The purpose of a needs assessment
If you need help to remain living independently in your own home or would like to move into supported accommodation to help maintain your quality of life, the first step you should take is to get a needs assessment. You can get this from the social care services department of your local authority. You have a right to this assessment and it’s free of charge.
Following the needs assessment, the local authority might recommend that you need services such as:
- practical support at home: prompts for medication, doing food shopping, laundry
- care at home: help with personal care, such as washing and dressing or supervision
- disability equipment
- home adaptations: stair lifts, mobility aids
- sheltered or extra-sheltered housing
- information and advice on community support
- care in a residential or nursing care home
- respite care.
However, you must meet certain eligibility criteria to qualify for local authority care, which can only be decided upon through a needs assessment.
Local authorities have a duty to assess the needs of anyone they think might have a need for support. This is regardless of your income or financial position. Your care needs should be reviewed first and the assessment will look at all aspects of your life – including physical and mental health, and general wellbeing – to identify your needs. If at least one of these needs meet the eligibility criteria (see below), a care plan is then agreed with you on the type of care and support that would best meet those needs.
Local authorities have a duty to assess the needs of anyone they think might have a need for support. This is regardless of your income or financial position.
If you’re eligible to receive local authority care services either at home or in a care home (but see below if you live in Northern Ireland or Scotland), your financial position will be taken into account. This usually happens before the care plan is drawn up, so be prepared to discuss your financial situation and provide details of income (including state and, if relevant, private pensions), and any savings you may have.
In Northern Ireland, you will only undergo a Health and Social Care financial assessment if moving into a care home.
In Scotland, people aged 65 and over who are assessed as needing services defined as personal care should not be charged for these services; the same applies for people of any age who are assessed as needing services defined as nursing care. The amount an individual contributes towards the remainder of their care home costs, covering accommodation, utilities and meals, will be determined following a financial assessment of your income and assets. More information on this is available on the Scottish Government’s website.
In Wales, regardless of your savings you will never have to pay more than £90 per week towards the cost of personal care services you have been assessed as needing.
Arranging a needs assessment
While each local authority in England must assess your needs according to a national set of eligibility criteria, the way in which the assessment is arranged may vary, but it should be made publicly available. This may be via the local authority website and in written form in places such as GP surgeries, hospitals and libraries.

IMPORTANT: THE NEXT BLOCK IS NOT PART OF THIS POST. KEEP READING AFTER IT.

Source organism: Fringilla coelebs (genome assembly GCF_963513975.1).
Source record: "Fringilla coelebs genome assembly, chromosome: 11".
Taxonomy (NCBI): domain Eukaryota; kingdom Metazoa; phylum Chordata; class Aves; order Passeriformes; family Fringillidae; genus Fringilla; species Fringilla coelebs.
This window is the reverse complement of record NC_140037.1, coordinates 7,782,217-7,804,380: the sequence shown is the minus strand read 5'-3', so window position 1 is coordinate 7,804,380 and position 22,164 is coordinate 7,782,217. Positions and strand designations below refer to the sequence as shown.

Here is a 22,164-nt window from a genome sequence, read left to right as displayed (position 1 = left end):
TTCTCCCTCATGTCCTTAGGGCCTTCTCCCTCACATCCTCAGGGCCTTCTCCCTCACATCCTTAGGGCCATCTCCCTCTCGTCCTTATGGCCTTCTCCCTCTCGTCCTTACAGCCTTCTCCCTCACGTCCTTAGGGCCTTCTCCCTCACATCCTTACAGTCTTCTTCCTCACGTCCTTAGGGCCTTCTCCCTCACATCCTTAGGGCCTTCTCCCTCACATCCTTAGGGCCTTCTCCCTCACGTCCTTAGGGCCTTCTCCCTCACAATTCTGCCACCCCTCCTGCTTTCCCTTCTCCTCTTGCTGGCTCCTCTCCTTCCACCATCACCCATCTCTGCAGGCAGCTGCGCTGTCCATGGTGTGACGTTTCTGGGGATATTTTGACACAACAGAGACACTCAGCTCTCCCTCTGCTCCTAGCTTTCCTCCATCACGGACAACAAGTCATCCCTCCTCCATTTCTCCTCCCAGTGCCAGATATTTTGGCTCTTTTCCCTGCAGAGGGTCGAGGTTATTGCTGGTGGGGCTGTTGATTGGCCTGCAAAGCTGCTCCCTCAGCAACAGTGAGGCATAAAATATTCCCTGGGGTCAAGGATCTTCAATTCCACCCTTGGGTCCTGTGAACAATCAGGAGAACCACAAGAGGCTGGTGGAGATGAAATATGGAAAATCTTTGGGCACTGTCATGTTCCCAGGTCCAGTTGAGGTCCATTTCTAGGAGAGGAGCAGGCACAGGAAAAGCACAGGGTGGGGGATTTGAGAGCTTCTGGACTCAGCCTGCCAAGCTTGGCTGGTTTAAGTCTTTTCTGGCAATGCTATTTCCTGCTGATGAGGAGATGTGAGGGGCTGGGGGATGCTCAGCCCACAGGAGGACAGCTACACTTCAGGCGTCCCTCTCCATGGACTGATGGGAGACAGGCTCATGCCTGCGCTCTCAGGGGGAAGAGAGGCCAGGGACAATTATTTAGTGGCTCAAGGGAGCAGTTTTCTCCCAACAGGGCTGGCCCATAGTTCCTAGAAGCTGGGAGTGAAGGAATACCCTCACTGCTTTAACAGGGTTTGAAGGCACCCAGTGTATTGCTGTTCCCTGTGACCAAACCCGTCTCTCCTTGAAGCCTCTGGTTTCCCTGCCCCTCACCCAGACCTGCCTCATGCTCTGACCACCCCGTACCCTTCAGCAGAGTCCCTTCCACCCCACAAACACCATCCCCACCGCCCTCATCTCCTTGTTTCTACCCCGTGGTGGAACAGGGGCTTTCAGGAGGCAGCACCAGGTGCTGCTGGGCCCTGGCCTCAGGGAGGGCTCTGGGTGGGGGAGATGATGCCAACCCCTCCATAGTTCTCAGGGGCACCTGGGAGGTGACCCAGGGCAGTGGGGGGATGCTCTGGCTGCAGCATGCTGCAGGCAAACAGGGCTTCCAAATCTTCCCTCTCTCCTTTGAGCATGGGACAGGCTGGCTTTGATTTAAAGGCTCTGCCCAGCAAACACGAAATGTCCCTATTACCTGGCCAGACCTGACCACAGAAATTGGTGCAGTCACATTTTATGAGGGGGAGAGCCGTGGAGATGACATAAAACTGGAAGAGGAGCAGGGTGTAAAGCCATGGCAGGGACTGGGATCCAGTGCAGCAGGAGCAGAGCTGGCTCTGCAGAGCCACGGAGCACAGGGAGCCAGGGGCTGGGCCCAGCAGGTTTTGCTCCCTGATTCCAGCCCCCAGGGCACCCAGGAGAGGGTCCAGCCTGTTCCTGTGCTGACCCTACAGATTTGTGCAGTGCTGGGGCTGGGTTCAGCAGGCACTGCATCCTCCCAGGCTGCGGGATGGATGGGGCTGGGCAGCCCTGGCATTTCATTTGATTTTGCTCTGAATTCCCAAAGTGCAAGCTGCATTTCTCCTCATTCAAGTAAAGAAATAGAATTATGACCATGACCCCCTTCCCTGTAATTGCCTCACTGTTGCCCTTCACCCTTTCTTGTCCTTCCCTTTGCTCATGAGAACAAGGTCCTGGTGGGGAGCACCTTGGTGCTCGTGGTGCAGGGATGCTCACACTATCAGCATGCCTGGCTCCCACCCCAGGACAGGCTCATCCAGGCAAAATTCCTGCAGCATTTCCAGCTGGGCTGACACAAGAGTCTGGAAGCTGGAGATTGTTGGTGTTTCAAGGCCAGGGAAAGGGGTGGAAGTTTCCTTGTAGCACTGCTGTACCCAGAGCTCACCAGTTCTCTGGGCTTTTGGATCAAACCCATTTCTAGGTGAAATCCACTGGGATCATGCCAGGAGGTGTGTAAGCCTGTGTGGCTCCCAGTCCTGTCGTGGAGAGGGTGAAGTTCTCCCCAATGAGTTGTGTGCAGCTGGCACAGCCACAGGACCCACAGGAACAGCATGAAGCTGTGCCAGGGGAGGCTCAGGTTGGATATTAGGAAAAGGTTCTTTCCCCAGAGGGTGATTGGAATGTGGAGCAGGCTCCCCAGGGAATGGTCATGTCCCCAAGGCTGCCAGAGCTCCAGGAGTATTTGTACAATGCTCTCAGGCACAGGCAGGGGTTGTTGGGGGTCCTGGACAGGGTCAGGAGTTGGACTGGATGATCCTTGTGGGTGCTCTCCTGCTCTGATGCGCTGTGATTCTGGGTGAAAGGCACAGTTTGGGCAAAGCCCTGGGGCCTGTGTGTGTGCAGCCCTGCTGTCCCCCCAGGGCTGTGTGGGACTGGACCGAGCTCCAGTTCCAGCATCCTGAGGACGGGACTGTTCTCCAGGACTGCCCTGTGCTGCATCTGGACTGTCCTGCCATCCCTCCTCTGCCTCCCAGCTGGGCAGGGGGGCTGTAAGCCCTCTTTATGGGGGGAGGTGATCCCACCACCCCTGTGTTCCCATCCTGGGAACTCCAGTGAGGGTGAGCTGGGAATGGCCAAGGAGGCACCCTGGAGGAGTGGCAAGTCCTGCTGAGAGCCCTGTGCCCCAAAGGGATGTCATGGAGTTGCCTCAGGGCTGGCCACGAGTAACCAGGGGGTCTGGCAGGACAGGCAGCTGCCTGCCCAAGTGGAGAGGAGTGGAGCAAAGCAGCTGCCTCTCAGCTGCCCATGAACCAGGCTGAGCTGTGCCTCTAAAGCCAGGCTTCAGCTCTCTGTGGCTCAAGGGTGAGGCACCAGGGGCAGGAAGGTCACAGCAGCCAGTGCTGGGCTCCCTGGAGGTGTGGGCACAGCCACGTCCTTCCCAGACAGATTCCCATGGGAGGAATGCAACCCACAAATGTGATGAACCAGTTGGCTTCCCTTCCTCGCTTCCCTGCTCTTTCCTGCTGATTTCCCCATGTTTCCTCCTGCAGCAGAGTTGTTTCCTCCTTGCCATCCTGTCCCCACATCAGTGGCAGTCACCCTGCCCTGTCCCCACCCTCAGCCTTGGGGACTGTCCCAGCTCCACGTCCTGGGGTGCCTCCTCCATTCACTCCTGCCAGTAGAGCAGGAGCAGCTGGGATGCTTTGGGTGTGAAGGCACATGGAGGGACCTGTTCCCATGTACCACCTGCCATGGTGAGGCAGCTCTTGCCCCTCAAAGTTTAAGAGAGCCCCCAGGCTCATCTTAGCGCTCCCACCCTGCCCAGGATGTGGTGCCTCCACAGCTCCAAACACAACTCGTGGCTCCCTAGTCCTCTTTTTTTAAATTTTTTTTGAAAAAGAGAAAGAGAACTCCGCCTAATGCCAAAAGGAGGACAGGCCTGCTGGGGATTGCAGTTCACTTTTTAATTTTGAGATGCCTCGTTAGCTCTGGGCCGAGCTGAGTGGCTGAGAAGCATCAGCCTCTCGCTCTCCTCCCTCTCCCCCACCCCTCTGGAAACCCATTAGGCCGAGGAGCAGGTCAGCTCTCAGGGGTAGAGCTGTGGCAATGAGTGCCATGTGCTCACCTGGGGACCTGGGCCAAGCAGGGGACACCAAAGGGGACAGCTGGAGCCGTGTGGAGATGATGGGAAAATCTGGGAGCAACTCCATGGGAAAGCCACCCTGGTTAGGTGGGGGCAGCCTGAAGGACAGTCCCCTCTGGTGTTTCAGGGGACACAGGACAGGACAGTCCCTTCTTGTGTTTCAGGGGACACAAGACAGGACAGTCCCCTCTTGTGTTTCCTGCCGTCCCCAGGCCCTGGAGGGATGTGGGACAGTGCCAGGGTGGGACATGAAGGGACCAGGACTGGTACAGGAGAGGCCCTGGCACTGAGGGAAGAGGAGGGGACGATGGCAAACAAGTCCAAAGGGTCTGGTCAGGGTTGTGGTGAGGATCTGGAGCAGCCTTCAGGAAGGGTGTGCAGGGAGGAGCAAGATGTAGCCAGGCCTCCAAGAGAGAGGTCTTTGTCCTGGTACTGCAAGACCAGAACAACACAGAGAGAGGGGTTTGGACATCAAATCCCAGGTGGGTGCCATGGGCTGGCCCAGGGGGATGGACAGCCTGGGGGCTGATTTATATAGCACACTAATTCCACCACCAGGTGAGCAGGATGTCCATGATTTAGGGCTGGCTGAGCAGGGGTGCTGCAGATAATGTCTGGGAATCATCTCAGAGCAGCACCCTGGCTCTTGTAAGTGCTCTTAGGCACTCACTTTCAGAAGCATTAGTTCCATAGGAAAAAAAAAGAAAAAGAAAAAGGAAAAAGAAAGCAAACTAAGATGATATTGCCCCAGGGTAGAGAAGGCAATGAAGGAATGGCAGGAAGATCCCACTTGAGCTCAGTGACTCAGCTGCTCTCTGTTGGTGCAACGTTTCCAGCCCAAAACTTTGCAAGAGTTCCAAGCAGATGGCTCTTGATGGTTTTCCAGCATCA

This information will tell you where and how to apply for an assessment of needs, and how long you may have to wait.
Needs assessments can be arranged through:
- Your GP or adult social care services. If you’re not able to do this, they can give a friend or relative permission to arrange it on your behalf (and, if relevant, they may also want to have the carer’s assessment done at the same time).
- Your local authority website (in Northern Ireland and most areas of Wales, this isn’t possible).
Get on the radar as early as you can so they can come and do the assessment.
If the need for care has been triggered by an accident or illness resulting in a hospital stay, it's common for assessments to be arranged while you are still in hospital.
If you feel you would benefit from an assessment in hospital before you return home but haven’t had one, you should request this (see our discharge procedure article for more information).
Also see methods of assessment.
Who carries out the needs assessment?
A needs assessment is usually carried out by a practitioner from the local authority, such as an occupational therapist, nurse or social worker. You should have only one needs assessment, covering both health and social care needs, to avoid having to repeat the same information to different professionals. However, in practice, this rarely happens because different agencies often have their own assessment processes they stick to. The person carrying out the assessment might need to liaise with others to get information about your care needs.
They should also try to ensure that if there are needs that others are responsible for meeting, there is a coordinated effort: your GP, other health professionals involved with your care and the council’s housing department, for example.
Don’t be fobbed off if the local authority seems reluctant to carry out an assessment. If you feel that you’re being unreasonably refused an assessment, you may wish to make a formal complaint.
The needs assessment process
The practitioner assessing you should agree with you how to describe your situation. They then work out the various needs, which should have the following elements:
- What are the issues? What are the difficulties that you face on a daily basis?